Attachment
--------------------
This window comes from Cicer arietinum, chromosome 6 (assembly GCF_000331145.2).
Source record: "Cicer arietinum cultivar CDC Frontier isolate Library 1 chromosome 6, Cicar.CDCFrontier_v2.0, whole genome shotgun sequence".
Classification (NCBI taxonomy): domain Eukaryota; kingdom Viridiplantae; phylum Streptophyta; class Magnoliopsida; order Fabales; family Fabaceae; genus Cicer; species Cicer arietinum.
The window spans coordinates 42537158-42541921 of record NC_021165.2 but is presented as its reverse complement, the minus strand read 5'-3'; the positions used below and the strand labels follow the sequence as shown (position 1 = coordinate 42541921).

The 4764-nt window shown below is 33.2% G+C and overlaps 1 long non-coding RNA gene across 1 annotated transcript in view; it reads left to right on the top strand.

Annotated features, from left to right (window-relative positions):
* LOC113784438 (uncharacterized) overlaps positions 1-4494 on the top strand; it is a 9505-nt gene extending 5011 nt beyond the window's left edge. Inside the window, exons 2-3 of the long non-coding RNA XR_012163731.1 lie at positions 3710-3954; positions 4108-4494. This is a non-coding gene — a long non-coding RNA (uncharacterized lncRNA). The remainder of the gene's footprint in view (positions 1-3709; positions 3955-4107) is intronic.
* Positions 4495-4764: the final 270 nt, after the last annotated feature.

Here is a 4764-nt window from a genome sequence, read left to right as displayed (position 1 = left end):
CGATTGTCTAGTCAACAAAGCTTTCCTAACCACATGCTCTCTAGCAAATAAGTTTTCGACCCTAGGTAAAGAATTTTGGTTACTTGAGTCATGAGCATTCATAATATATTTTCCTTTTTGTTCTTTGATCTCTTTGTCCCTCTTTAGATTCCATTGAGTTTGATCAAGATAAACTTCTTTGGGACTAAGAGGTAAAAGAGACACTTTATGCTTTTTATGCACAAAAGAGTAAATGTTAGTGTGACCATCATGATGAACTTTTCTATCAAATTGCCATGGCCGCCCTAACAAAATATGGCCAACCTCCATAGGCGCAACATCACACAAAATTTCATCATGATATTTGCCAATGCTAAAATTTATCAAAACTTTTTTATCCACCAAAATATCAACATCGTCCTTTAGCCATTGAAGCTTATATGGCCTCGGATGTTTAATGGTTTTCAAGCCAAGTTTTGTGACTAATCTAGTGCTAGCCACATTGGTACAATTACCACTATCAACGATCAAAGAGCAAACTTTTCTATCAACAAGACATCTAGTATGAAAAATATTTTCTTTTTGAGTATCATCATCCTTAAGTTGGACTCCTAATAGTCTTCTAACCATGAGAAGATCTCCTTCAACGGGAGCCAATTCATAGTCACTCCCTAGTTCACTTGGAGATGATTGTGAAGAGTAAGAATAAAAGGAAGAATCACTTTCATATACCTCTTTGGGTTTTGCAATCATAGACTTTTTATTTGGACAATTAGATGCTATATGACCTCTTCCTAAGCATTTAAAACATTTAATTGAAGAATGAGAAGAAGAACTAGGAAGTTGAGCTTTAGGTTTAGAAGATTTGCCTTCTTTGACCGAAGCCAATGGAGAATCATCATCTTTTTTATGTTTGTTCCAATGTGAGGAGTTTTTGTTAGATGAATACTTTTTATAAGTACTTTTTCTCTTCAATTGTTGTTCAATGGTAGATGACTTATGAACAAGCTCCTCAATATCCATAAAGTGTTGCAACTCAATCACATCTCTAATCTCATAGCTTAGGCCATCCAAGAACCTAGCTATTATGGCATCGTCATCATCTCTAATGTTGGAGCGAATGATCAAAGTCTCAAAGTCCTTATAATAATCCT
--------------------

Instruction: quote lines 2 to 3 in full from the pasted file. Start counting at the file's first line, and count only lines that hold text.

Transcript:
Source record: "Cicer arietinum cultivar CDC Frontier isolate Library 1 chromosome 6, Cicar.CDCFrontier_v2.0, whole genome shotgun sequence".
Classification (NCBI taxonomy): domain Eukaryota; kingdom Viridiplantae; phylum Streptophyta; class Magnoliopsida; order Fabales; family Fabaceae; genus Cicer; species Cicer arietinum.